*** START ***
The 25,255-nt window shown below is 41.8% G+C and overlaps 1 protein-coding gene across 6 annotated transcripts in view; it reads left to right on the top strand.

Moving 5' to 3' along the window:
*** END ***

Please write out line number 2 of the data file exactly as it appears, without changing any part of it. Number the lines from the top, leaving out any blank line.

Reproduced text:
Moving 5' to 3' along the window: